Drew them up on the CAD and that was that for Friday night... ain't really logging that down; guess I could put 1/2 hour down for the work I've done.
Fast forward to Monday (busy over the weekend with going to the races and working on my Mother's porch)... patterns are printed out and I glue them into place (that's it for Monday). Tuesday I begin practicing on drilling dots and grinding lines to connect the dots. (oh yeah... bought a cut-off grinder with a few 1/16inch cut-off wheels for this firewall project on Sunday).
Using a Unibit... I was able to drill holes with relative ease. Grinding through the stainless wasn't too much of a problem with the cut-off grinder. But, I think I'm going to try clamping a 2x4 in place as a guide to see if I can a better straight line between the dots. I'll try that out on Wednesday. If all goes well I'll be drilling the dots and connecting the lines.
I think the key to my success is having a wood backing board behind the stainless steel...
July 27, 2016 I don't want to do it...
More test cutting. I don't want to have to make this firewall again... and I want to do a nice job of cutting out these openings. So... more testing.
Freehand cutting is "okay". It'll get me by. I'll need to do a lot of clean up work to make them look nice. But, I don't want to need to do that so, I measured out the space between the cover (protecting me from the spinning disc) and the disc. Clamped a 2x4 that far from the line and it made a beautiful, straight line. NICE ! So... I figured I'd test it a few more times and... When I tried cutting a line that was further in on the metal (aka to handle of the cut-off wheel was over the metal) I wasn't able to get a vertical cut with the disc; the handle held the tool at about a 10degree angle. DAMN !
Freehand here I come ??? Not if I can help it. I was only 45minutes in to my "work session" and called it quits until I figure this out... if I can figure it out. About an hour later I think I have the solution. Cut the bottom of the 2x4 at the angle I need and clamp that to the firewall and use as a guide. Brilliant ! or at least I think it is...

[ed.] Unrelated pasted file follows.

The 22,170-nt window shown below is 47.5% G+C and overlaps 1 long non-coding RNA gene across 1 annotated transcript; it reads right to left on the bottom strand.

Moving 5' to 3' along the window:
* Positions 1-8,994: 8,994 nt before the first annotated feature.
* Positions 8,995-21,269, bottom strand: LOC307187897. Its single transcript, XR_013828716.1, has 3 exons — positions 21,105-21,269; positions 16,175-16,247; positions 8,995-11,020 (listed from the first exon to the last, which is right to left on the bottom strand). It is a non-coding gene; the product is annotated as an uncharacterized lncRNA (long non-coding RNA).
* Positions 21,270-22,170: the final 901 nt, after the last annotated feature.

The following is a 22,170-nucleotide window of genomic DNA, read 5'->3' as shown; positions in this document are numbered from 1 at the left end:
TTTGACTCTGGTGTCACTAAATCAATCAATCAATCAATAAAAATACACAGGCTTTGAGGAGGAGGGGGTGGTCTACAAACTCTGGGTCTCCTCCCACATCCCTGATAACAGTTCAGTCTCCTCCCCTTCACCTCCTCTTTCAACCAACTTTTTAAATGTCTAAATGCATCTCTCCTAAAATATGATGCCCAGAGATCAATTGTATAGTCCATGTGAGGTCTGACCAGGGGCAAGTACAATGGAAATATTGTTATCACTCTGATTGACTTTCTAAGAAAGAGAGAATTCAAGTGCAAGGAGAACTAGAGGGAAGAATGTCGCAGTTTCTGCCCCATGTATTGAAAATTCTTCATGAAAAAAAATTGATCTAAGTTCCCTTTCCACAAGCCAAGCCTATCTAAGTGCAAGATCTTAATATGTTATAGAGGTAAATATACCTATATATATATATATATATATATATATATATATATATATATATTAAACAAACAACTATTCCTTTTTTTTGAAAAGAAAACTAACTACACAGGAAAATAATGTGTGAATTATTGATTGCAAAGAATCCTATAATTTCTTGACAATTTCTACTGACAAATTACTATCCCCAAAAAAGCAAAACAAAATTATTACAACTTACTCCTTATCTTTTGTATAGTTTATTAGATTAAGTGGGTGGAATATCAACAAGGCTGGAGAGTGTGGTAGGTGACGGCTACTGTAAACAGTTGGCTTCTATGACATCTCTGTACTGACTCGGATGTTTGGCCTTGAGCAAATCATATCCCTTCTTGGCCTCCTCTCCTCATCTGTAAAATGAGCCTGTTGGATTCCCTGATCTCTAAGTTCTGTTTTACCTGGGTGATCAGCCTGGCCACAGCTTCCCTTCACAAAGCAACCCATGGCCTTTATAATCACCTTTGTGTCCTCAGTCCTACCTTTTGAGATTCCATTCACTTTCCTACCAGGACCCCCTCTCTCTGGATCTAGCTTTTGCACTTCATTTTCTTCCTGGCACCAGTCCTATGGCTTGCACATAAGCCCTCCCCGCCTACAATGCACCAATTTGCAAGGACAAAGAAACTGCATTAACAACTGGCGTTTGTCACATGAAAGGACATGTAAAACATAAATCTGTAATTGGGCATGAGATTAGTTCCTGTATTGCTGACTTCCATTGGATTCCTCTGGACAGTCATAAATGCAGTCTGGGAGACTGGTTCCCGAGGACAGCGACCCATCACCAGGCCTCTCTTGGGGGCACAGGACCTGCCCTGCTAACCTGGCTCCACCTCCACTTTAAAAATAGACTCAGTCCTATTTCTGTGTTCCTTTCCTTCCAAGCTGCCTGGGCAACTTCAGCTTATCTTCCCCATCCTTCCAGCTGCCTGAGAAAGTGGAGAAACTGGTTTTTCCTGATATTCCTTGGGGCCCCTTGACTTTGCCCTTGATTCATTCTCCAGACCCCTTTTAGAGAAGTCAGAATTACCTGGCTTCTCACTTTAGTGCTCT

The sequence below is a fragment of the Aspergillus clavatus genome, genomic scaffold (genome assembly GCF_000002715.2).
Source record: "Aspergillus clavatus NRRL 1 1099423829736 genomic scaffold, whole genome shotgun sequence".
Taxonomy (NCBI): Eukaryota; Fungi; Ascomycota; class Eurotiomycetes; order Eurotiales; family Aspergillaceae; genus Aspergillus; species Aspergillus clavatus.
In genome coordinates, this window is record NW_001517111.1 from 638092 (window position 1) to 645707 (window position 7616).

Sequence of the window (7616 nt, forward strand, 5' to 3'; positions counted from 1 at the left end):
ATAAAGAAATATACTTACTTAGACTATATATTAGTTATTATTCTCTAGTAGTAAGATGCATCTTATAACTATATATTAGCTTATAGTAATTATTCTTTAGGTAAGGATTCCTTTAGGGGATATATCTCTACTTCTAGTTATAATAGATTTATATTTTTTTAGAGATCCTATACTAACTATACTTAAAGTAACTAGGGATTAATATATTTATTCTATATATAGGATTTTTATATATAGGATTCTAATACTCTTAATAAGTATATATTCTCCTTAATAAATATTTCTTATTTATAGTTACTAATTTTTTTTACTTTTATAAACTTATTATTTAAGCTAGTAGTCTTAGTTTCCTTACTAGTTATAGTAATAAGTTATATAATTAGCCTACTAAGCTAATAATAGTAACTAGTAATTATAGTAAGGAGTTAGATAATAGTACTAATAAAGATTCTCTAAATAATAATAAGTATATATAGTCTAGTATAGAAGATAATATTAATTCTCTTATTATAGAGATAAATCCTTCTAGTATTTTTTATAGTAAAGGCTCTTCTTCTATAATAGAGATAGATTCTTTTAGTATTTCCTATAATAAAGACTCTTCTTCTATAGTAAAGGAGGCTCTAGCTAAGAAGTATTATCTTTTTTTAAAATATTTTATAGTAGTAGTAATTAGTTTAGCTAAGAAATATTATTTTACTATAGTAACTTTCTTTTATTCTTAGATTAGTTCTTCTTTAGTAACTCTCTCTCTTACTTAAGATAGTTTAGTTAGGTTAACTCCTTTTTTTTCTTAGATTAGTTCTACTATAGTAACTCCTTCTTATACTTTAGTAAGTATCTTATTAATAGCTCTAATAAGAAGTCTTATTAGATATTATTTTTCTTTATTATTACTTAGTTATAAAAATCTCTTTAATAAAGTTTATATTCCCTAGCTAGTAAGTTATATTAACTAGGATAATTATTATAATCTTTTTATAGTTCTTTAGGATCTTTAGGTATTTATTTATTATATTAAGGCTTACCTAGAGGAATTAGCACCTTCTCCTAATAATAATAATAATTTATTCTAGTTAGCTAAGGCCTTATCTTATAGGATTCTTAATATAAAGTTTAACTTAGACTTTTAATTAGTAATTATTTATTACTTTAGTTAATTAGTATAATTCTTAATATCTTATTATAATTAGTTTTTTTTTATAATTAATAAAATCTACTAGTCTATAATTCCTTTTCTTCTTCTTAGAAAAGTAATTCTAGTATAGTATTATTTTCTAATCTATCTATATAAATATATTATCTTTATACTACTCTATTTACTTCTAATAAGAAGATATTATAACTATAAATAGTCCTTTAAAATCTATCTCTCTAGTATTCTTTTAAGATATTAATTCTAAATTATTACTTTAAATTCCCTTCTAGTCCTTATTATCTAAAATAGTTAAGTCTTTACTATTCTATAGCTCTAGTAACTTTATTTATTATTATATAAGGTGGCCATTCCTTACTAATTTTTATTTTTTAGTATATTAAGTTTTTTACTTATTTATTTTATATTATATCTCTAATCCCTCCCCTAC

Tomorrow I'll angle that 2x4 and give it another test run.
Test without the metal in the way of the tool handle.
Nice, straight cut.
July 28, 2016 I don't want to do it freehand...
so I made a jig.
Based on yesterday's findings I need to do a little bit more testing before the actual cuts...
Found out yesterday that the handle of the cut-off tool was hitting the work piece when used at a 90degree angle. So... angle the tool and I'll alleviate the problem. Tooks a nice straight piece of 2x4, figured out the cut needed to be at a 20degree angle and went about cutting it on my small table saw. I'm all about making a simple jig.
Thought I would have a problem with clamping it to the work piece with the angle on it but... no problemo. Tried a test cut on a scrap piece to find this out. Found that the cut is 1/2inch from the base of the straight-edge.
Used a piece of plywood as a backing board. Used the Unibit to drill the three test holes (drilling tends to push/stretch some of the metal downward... not a problem, just clean it up with a file). Drew my cut lines just inside of the circle's outer edge... made a mark 1/2inch from that line and clamped my straight-edge to it. Put some pressure on the shield of the cut-off toot to keep it flat against the angled straight-edge and started to make a few easy cuts along the line. I continued doing this until the cut was through the stainless. NOTE: Watch cutting at the ends of each side so that you don't cut the far-side of the circle. You'll understand what I'm saying if you use this method and try a test piece or two.
Finished all three sides in not time. Cutting will leave quite a bit of excess thin, material on the cut line. Just a matter of filing this off. I used a straight file and filed going along the straight line of the cut... finished with a sanding. The distortion of the circles was taken care by tapping them flat (by sandwiching the piece with wood) and tapping back until they are flat; not much effort is needed. I then cleaned up the rough edges with a small radiused file (from a package of seven or eight small diamond-bit files from Harbor Freight).
Test to figure out distance of cut from base of straight-edge.